Photo
Mt. Lindsey
snow North Couloir
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Difficulty:
 Class 2 
Snow Steepness: Moderate  
Ski/Board: Advanced, D5 / R2 / II  
Risk Factors:Exposure: Moderate
Rockfall Potential: Moderate  
Route-Finding: Considerable  
Commitment: Considerable  
 
Trailhead:Huerfano/Lily Lake
Start:10,700 feet
Summit:14,042 feet
Total Gain:3,900 feet with a high-traverse to the couloir
4,400 feet if climbing the entire couloir
RT Length:8.75 miles
Author:BillMiddlebrook
Updated:3/2019
Weather:NOAA Forecast
Conditions:260 reports
Cell Signal:19 reports
Sheriff:Huerfano: 719-738-1600
 Costilla: 719-672-3302
Forest:San Isabel
Wilderness:Sangre De Cristo
Quad. Maps:Log In to View
Camping:On Google Maps
Eats:On Google Maps
Downloads:Log In to Download
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? (Summer/Fall) NOTICE: Starting September, 2021 all routes above 13,000 feet on Mt. Lindsey have been closed by the landowner. The Colorado Fourteeners Initiative (CFI) is working with landowner to reopen the routes.

Trailhead


  • Drive to the town of Gardner, northwest of Walsenburg on Colorado 69.
  • From Gardner, head west for about 1/2 mile on CO 69 and turn west on the road to Mosca Pass.
  • Just after the start of this road, a Forest Service sign states "Upper Huerfano - 22" and "Lily Lake Trhd - 23". But really it's about 22.2 miles total to reach the Lily Lake TH.
  • At 7.0 miles, the road turns to dirt.
  • At 11.8 miles, stay left on Forest Road 580.
  • At 15.7 miles, stay left at the entrance to the Singing River ranch. The road becomes narrow, but usually still 2WD.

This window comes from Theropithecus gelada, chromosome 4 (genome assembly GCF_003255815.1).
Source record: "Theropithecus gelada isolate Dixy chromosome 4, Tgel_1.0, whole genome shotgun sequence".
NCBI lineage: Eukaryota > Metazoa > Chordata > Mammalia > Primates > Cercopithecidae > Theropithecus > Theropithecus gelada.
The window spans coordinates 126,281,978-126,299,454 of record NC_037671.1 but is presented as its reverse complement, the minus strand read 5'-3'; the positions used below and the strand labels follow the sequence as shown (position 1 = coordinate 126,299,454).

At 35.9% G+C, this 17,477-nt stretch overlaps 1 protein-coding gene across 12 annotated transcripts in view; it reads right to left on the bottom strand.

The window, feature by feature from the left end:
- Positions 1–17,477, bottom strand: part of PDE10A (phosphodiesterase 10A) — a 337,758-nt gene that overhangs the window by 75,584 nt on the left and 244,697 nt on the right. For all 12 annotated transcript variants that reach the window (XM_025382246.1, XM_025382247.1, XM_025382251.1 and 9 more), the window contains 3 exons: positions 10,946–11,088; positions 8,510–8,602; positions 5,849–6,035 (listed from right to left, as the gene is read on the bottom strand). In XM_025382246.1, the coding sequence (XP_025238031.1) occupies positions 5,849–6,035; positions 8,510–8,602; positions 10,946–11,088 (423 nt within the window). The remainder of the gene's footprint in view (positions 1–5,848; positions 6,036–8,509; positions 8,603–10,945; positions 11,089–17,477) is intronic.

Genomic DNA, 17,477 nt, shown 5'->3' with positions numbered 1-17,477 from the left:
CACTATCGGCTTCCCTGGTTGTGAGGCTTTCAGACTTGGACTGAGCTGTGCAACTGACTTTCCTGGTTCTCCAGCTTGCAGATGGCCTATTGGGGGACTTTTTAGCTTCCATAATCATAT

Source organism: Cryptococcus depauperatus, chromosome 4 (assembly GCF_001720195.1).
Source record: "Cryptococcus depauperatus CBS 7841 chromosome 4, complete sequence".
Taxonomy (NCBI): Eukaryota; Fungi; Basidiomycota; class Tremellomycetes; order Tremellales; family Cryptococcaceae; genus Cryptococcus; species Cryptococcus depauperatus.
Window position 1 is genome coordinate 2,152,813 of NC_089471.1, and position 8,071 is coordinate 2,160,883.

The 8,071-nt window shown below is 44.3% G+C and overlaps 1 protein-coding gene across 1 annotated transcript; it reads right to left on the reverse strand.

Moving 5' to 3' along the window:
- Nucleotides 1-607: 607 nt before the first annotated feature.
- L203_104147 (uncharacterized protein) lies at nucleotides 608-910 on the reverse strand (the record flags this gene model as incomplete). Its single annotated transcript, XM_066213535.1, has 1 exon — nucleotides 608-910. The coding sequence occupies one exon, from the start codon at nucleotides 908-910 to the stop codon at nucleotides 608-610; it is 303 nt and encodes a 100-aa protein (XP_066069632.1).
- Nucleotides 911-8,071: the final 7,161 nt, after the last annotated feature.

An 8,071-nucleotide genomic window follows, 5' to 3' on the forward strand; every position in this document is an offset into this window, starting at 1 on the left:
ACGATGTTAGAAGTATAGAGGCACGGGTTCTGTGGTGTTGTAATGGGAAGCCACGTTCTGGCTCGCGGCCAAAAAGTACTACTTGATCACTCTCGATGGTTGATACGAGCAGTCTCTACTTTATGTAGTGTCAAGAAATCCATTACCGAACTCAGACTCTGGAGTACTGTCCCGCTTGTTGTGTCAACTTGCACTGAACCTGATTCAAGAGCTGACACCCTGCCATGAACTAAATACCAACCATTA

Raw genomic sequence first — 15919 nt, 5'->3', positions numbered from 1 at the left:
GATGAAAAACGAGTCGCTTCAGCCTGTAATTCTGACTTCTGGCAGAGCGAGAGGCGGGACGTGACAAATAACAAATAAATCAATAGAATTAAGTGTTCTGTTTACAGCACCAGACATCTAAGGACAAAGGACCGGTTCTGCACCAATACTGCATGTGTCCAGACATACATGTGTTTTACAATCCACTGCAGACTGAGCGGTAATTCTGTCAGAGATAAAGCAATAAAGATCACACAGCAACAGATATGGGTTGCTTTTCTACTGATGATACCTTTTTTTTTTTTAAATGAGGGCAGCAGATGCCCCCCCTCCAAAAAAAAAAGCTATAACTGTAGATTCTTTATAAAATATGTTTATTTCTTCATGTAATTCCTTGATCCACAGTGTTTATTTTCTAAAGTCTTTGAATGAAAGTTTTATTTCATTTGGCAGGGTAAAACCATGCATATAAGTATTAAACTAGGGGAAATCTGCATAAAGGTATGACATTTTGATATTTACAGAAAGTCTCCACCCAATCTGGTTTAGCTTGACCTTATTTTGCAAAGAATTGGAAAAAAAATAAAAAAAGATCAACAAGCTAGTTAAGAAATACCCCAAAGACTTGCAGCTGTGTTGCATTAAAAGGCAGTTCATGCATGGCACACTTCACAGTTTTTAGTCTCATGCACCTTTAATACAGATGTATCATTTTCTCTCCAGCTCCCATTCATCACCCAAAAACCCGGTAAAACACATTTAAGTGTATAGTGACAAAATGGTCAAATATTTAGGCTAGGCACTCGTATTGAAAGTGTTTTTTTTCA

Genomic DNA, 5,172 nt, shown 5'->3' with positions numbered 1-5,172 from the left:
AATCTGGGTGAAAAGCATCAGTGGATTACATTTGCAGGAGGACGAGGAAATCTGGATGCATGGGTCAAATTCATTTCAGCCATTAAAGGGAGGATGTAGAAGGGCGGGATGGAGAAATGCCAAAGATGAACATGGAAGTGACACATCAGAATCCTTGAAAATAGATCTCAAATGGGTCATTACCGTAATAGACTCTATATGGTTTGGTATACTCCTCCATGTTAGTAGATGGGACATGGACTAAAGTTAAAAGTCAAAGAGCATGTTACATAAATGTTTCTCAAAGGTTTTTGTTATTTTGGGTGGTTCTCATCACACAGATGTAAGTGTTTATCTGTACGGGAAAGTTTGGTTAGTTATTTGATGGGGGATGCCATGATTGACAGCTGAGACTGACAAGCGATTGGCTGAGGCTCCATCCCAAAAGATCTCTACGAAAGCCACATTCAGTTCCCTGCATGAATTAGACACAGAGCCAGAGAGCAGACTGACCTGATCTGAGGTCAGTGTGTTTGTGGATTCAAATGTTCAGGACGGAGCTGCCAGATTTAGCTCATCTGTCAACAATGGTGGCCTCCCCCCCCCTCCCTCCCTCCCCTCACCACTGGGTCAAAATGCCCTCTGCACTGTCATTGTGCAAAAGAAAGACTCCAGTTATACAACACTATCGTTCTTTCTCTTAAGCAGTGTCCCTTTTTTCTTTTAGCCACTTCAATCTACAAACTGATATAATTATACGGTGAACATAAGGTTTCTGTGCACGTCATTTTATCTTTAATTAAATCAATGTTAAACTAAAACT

• At 16.7 miles, pass the entrance to the Aspen River ranch.
  • WARNING: In 2021, there's a rough section near 17.7 miles in that may require 4WD/AWD and good clearance. If you don't have 4WD, drive with someone who does because there's no 2WD parking in this area.
  • At approx. 20 miles, reach the the west side of large, landslide area where the road was re-routed in 2016. After this point, there's a steep section that requires 4WD.
  • Continue 2 miles on the rough, narrow road to reach the Lily Lake TH. There are many dispersed camping spots along the way.

Route

Taken from far to the north, 1 and 2 show Mt Lindsey's north face. First, follow the Mt. Lindsey - North Face Route to the 13,150-foot saddle between Iron Nipple and Mt. Lindsey - 3. The north couloir is not visible from here. To reach it, you must drop east ( 4) into the basin between 13er "Huerfano Peak" and Mt. Lindsey. Here are two options to reach the couloir:

1) From the saddle, hike slightly left (north) before dropping right into the drainage ( 5) which runs east from the saddle between Iron Nipple and Mt. Lindsey. Follow the drainage for 3/4 of a mile to reach the base of the north couloir, near 12,300' ( 10).

2) For a higher traverse to the couloir, continue another 50+ yards southeast on the standard route, drop left (east) off the ridge ( 4) and zigzag down the slope to reach easier terrain near 12,800' ( 6). Continue east, at an elevation of 12,800' ( 7), for 1/2 mile to intersect the north couloir ( 9). This option saves you 500' of elevation loss but the traverse involves crossing several shallow gullies.

8 looks back on both options. Enter the couloir and begin climbing ( 11, 12). 13 and 14 show the middle of the couloir. Near 13,800' ( 15), the couloir becomes steeper and you reach the final pitch ( 16). Pick your line and climb to the top of the couloir and summit ( 17). For the descent, the standard (#1) route is probably the best option.

Skiing?

With good snow coverage, the north couloir can provide nearly 1,900' of skiing. Remember, you'll have to ascend back to the 13,150-foot saddle on your way out.

Notes

IMPORTANT: This route enters the Sangre De Cristo Wilderness area. Wilderness areas have special regulations and restrictions for party size, dispersed camping, campfires, etc. Also, dog owners should read the wilderness information carefully because some wilderness areas prohibit dogs to be off-leash and/or limit how close dogs can be to lakes and streams. If you have questions about the wilderness area, please contact a U.S. Forest Service office for the National Forest(s) listed above.
#1 #2 #3 #4 #5 #6 #7 #8 #9 #10 #11 #12 #13 #14 #15 #16 #17
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